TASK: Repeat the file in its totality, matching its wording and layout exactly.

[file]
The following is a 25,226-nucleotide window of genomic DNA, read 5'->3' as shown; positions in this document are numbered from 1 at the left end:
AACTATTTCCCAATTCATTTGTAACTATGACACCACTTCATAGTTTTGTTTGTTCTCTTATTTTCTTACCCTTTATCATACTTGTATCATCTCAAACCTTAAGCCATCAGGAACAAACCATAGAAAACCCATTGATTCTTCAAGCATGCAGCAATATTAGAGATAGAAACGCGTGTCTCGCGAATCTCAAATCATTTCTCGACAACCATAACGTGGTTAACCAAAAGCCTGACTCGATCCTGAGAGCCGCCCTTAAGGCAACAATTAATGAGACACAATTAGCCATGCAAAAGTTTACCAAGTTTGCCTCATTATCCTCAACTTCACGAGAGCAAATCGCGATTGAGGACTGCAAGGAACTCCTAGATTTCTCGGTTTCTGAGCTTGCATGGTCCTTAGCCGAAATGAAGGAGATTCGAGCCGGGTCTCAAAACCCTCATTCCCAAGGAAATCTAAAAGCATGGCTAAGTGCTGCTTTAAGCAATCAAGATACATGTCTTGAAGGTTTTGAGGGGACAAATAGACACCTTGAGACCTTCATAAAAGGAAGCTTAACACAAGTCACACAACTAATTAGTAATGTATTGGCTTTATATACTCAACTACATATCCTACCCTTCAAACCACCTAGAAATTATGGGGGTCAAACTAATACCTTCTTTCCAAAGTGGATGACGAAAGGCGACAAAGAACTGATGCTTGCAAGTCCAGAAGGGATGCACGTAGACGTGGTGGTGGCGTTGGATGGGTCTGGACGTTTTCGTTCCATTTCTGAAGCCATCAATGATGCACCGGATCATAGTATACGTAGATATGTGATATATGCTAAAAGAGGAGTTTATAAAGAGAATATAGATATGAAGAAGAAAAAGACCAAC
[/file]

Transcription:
The following is a 25,226-nucleotide window of genomic DNA, read 5'->3' as shown; positions in this document are numbered from 1 at the left end:
AACTATTTCCCAATTCATTTGTAACTATGACACCACTTCATAGTTTTGTTTGTTCTCTTATTTTCTTACCCTTTATCATACTTGTATCATCTCAAACCTTAAGCCATCAGGAACAAACCATAGAAAACCCATTGATTCTTCAAGCATGCAGCAATATTAGAGATAGAAACGCGTGTCTCGCGAATCTCAAATCATTTCTCGACAACCATAACGTGGTTAACCAAAAGCCTGACTCGATCCTGAGAGCCGCCCTTAAGGCAACAATTAATGAGACACAATTAGCCATGCAAAAGTTTACCAAGTTTGCCTCATTATCCTCAACTTCACGAGAGCAAATCGCGATTGAGGACTGCAAGGAACTCCTAGATTTCTCGGTTTCTGAGCTTGCATGGTCCTTAGCCGAAATGAAGGAGATTCGAGCCGGGTCTCAAAACCCTCATTCCCAAGGAAATCTAAAAGCATGGCTAAGTGCTGCTTTAAGCAATCAAGATACATGTCTTGAAGGTTTTGAGGGGACAAATAGACACCTTGAGACCTTCATAAAAGGAAGCTTAACACAAGTCACACAACTAATTAGTAATGTATTGGCTTTATATACTCAACTACATATCCTACCCTTCAAACCACCTAGAAATTATGGGGGTCAAACTAATACCTTCTTTCCAAAGTGGATGACGAAAGGCGACAAAGAACTGATGCTTGCAAGTCCAGAAGGGATGCACGTAGACGTGGTGGTGGCGTTGGATGGGTCTGGACGTTTTCGTTCCATTTCTGAAGCCATCAATGATGCACCGGATCATAGTATACGTAGATATGTGATATATGCTAAAAGAGGAGTTTATAAAGAGAATATAGATATGAAGAAGAAAAAGACCAAC